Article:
How City Governments Can Establish an Effective Data Infrastructure How City Governments Can Establish an Effective Data Infrastructure
If a city government wants to become data-driven, it can’t make its workforce pull the extra weight. That’s why City of San Diego Chief... How City Governments Can Establish an Effective Data Infrastructure

If a city government wants to become data-driven, it can’t make its workforce pull the extra weight. That’s why City of San Diego Chief Data Officer Maksim Pecherskiy was hired in late 2014. Pecherskiy helped build the city’s data portal to make government data available and easily usable for programmers, city officials, and the general public – all to help create an effective data infrastructure.

“Data should never be extra work — it should make your work easier,” Pecherskiy said during an ODSC Webinar. “We do everything we can to make sure that happens.”

Government workers often have to use disparate systems to make decisions and have to prioritize their work manually. Their software is usually outdated, expensive, and complicated. And their work is majorly reactive rather than predictive.

San Diego’s data team wanted to use data to solve some of these painful, time-consuming problems in the simplest ways for them and for their users. Their goal was to solve each problem in a way that would make solving the next similar problem easier.

To establish any city’s data infrastructure, Pecherskiy said teams must do the following:

  1. Determine their approach.
  2. Decide what policies are in place and what policies should be changed.
  3. Determine what the data collection and use process is and how it should be changed.
  4. Work with the people who work with the data and with subject matter experts.
  5. Connect to the data source(s).
  6. Build a middleware (to transfer information between the data source and interface).
  7. Provide an interface for people and policymakers to use — whether that’s a web application, Tableau visualization, map or something else.

In San Diego, Pecherskiy took inventory of what data the city had before he created a process for releasing it to the public. Governments collect data about everything from streetlights to trash cans to police cars, and they do so in a number of different formats: SQL databases, desktops, shared drives, Oracle databases, and more.

Pecherskiy had to ensure the portal could access the city’s various data sources, and could be automated to refresh that data and metadata on a schedule.

His team built a custom database with Amazon’s Simple Storage Service bucket using open source code from Philadelphia’s data officer. It provides data to users in various formats, including shapefiles and CSVs, so users ranging in ability can all gain the insight they want. Pecherskiy and his team do analyses for city departments that want to look deeper than they have the skill sets to.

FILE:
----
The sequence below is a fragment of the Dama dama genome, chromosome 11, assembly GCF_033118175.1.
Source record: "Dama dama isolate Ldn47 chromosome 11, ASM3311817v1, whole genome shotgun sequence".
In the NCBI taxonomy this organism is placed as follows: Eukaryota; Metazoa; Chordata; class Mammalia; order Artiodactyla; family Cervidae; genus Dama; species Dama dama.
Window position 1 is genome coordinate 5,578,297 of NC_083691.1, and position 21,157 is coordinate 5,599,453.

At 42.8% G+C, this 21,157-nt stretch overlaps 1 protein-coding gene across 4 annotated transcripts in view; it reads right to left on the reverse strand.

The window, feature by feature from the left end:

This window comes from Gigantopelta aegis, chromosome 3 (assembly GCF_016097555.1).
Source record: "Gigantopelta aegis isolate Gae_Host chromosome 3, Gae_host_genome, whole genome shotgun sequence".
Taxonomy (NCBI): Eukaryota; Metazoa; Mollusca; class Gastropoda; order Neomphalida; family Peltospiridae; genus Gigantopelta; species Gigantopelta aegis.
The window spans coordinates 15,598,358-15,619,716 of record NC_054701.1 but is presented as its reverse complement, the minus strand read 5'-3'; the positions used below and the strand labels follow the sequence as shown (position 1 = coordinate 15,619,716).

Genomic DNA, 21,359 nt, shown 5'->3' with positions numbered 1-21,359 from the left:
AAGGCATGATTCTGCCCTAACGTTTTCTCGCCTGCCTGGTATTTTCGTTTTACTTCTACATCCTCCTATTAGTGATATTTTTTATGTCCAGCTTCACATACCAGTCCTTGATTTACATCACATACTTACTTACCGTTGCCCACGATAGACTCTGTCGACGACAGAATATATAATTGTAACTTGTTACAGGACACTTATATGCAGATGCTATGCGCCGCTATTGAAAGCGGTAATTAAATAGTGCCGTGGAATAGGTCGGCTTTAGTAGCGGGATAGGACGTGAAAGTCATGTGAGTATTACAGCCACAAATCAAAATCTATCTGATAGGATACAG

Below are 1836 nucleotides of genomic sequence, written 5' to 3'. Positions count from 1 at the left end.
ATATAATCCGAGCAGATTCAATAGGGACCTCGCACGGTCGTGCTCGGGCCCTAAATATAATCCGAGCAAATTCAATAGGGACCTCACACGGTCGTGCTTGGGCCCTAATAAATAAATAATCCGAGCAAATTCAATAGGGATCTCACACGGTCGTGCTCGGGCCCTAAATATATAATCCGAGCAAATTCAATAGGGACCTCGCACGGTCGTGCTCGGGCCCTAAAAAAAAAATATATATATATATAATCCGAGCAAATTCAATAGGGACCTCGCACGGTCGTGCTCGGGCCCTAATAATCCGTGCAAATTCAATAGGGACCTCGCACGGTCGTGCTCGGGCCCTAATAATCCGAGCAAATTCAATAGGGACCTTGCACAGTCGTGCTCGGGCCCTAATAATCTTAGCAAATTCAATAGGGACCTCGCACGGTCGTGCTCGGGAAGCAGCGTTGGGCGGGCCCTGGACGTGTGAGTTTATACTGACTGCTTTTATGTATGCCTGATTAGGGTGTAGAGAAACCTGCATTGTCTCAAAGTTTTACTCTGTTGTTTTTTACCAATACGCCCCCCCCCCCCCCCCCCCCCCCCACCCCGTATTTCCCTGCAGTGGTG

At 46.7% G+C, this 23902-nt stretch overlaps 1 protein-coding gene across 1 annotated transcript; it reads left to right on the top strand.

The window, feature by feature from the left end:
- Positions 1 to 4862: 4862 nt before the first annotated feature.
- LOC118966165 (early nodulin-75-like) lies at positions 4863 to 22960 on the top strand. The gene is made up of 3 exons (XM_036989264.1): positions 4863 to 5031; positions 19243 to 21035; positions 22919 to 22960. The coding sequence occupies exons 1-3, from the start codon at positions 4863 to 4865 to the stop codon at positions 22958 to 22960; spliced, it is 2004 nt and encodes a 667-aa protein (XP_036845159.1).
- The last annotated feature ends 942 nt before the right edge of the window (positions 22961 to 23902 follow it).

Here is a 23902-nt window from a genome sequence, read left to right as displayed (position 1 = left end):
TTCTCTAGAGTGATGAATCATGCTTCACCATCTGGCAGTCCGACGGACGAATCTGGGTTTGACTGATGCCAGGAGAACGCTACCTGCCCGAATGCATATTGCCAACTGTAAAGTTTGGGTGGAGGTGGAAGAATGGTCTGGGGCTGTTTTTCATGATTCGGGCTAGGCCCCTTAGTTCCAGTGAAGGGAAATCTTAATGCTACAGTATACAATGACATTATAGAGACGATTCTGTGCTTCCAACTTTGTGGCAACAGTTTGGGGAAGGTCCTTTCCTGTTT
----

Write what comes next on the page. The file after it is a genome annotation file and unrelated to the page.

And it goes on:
Working with government data, it is crucial that the information is actionable for city officials when they make decisions. So San Diego’s data team created a continuously updated performance dashboard to make it easy for the mayor and council members to evaluate the city’s performance and where to allocate funds. A budget portal helps residents and public officials evaluate, forecast, and analyze budget policy decisions.

The goal in San Diego’s data strategy is to “let machines do what they do best so humans can do what they do best.”

For instance, the data team evaluated parking meter utilization to determine where meters weren’t worth the time and money of maintenance. In another case, data workers rode along with the city’s nine primary delivery trucks to optimize their routes so they could spend less time stuck in traffic.

Conflict mitigation tasks, when done manually by city departments, take 10 to 20 hours of work a month and are influenced by the shifting nuances of the worker behind the computer. To solve that, the data team implemented an Apache Airflow automation system to do the same amount of work mechanically each night in three seconds.

When a city combines its raw data with static analysis, dynamic interaction, and human services, its resources can be used more effectively and result in better outcomes.

Key Takeaways:

  • Data should make life easier, not harder, when used as part of a city system, and those in charge of setting up that data system can’t impose more work on those who collect the data.
  • City data teams can follow a general seven-step plan to implement an effective data structure in their governments.
Paxtyn Merten

Paxtyn Merten

Paxtyn is a student at Northeastern University studying journalism and data science.

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